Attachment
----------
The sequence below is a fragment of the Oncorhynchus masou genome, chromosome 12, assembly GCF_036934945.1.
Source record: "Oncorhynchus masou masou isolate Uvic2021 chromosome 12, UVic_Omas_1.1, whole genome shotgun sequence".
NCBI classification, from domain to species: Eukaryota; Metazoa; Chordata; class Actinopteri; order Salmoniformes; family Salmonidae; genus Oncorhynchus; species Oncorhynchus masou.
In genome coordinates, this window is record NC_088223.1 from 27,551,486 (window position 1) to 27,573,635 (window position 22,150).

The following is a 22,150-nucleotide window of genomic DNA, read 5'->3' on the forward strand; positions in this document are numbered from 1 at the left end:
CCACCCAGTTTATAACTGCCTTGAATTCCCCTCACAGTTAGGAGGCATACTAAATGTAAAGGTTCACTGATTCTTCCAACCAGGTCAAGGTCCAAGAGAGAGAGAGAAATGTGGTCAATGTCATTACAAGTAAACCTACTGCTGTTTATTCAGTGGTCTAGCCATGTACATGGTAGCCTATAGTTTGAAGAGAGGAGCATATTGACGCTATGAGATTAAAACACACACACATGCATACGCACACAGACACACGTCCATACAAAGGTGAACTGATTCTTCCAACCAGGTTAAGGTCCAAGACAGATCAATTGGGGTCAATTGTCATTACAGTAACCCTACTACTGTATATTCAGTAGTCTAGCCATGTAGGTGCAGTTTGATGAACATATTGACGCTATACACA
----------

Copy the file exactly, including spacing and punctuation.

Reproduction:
The sequence below is a fragment of the Oncorhynchus masou genome, chromosome 12, assembly GCF_036934945.1.
Source record: "Oncorhynchus masou masou isolate Uvic2021 chromosome 12, UVic_Omas_1.1, whole genome shotgun sequence".
NCBI classification, from domain to species: Eukaryota; Metazoa; Chordata; class Actinopteri; order Salmoniformes; family Salmonidae; genus Oncorhynchus; species Oncorhynchus masou.
In genome coordinates, this window is record NC_088223.1 from 27,551,486 (window position 1) to 27,573,635 (window position 22,150).

The following is a 22,150-nucleotide window of genomic DNA, read 5'->3' on the forward strand; positions in this document are numbered from 1 at the left end:
CCACCCAGTTTATAACTGCCTTGAATTCCCCTCACAGTTAGGAGGCATACTAAATGTAAAGGTTCACTGATTCTTCCAACCAGGTCAAGGTCCAAGAGAGAGAGAGAAATGTGGTCAATGTCATTACAAGTAAACCTACTGCTGTTTATTCAGTGGTCTAGCCATGTACATGGTAGCCTATAGTTTGAAGAGAGGAGCATATTGACGCTATGAGATTAAAACACACACACATGCATACGCACACAGACACACGTCCATACAAAGGTGAACTGATTCTTCCAACCAGGTTAAGGTCCAAGACAGATCAATTGGGGTCAATTGTCATTACAGTAACCCTACTACTGTATATTCAGTAGTCTAGCCATGTAGGTGCAGTTTGATGAACATATTGACGCTATACACA